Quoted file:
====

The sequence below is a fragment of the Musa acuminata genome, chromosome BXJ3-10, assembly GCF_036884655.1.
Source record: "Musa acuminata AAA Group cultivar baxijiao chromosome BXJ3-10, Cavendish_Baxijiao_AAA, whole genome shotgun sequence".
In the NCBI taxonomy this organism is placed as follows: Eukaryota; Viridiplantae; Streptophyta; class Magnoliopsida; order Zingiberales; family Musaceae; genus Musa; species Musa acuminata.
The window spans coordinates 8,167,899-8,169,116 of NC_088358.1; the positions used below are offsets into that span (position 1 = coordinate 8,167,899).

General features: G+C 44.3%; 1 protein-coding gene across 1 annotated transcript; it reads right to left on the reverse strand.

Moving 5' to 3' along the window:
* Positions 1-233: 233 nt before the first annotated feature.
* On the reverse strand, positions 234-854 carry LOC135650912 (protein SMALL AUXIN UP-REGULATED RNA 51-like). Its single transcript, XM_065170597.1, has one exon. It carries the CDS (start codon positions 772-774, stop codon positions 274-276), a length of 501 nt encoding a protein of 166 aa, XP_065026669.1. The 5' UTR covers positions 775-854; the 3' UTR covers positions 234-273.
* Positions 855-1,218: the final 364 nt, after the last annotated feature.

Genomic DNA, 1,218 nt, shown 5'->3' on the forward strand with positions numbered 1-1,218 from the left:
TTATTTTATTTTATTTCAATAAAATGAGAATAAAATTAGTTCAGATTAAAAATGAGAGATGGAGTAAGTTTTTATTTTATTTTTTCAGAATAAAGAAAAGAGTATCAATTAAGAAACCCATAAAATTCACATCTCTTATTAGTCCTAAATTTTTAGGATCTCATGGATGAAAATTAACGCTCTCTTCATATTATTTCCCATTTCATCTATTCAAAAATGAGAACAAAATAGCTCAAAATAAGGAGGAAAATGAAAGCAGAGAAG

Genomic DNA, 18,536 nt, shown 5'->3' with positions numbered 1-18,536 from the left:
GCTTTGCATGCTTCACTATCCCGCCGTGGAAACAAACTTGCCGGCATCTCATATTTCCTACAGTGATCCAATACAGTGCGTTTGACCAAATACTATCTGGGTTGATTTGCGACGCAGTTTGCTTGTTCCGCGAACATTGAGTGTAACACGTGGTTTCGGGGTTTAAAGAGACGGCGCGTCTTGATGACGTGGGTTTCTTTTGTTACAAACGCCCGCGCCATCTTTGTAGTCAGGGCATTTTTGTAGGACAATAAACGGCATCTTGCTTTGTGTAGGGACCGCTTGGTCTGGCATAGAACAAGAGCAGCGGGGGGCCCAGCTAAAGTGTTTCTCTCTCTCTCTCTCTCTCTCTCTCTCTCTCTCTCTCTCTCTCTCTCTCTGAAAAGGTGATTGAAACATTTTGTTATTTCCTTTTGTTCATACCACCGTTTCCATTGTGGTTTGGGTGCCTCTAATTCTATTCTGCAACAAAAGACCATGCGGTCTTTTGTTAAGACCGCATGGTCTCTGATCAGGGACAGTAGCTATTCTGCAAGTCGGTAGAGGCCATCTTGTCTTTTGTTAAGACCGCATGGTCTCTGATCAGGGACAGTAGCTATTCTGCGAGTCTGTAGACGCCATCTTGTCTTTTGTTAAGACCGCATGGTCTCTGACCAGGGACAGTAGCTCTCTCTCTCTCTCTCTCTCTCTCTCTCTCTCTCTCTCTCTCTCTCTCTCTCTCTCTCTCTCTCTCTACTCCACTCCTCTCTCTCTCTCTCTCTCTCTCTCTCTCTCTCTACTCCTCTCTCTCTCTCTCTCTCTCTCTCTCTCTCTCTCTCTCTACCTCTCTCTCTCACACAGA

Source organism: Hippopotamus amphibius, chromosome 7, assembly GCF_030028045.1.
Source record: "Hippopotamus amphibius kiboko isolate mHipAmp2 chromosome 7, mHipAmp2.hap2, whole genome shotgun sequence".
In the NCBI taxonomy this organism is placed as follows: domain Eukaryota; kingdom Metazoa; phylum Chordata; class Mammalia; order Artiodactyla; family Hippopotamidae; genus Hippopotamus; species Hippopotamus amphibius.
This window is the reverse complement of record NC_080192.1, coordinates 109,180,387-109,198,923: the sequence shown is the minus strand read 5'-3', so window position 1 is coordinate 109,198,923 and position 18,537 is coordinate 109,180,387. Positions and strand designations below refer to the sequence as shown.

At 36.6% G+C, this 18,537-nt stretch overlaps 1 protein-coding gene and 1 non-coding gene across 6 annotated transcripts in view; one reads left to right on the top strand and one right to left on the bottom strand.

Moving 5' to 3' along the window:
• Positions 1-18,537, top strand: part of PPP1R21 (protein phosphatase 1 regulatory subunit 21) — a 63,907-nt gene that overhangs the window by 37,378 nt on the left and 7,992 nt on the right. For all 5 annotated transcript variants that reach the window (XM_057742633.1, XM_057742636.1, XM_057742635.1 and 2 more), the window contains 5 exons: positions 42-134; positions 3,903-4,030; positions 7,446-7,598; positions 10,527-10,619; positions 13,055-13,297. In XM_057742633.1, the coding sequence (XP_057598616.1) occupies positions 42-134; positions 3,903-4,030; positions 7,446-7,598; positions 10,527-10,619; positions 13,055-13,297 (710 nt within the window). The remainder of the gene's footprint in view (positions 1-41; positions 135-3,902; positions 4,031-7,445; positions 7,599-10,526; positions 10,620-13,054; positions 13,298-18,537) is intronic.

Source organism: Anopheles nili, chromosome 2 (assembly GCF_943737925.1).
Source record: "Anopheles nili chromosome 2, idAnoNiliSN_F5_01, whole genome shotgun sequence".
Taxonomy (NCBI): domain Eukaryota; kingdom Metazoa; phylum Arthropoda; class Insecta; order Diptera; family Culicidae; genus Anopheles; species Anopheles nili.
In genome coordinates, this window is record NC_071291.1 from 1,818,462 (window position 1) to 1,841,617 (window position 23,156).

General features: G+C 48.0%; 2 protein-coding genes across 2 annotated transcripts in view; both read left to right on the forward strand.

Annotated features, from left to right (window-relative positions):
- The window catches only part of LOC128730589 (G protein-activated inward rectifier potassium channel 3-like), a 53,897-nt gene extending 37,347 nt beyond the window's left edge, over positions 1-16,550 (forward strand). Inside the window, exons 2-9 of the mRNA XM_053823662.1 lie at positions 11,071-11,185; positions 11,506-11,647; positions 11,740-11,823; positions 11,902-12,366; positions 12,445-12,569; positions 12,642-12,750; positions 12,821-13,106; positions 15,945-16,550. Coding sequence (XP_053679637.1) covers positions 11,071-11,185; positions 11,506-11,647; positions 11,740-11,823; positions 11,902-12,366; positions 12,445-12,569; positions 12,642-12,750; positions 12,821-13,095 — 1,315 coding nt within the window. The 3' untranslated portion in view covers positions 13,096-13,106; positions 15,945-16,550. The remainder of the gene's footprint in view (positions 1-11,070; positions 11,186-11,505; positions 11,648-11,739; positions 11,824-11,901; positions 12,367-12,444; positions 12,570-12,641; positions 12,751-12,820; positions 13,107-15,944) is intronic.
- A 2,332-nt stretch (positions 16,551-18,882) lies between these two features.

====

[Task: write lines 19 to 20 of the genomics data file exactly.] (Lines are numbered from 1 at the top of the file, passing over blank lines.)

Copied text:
Moving 5' to 3' along the window:
• Positions 1-18,537, top strand: part of PPP1R21 (protein phosphatase 1 regulatory subunit 21) — a 63,907-nt gene that overhangs the window by 37,378 nt on the left and 7,992 nt on the right. For all 5 annotated transcript variants that reach the window (XM_057742633.1, XM_057742636.1, XM_057742635.1 and 2 more), the window contains 5 exons: positions 42-134; positions 3,903-4,030; positions 7,446-7,598; positions 10,527-10,619; positions 13,055-13,297. In XM_057742633.1, the coding sequence (XP_057598616.1) occupies positions 42-134; positions 3,903-4,030; positions 7,446-7,598; positions 10,527-10,619; positions 13,055-13,297 (710 nt within the window). The remainder of the gene's footprint in view (positions 1-41; positions 135-3,902; positions 4,031-7,445; positions 7,599-10,526; positions 10,620-13,054; positions 13,298-18,537) is intronic.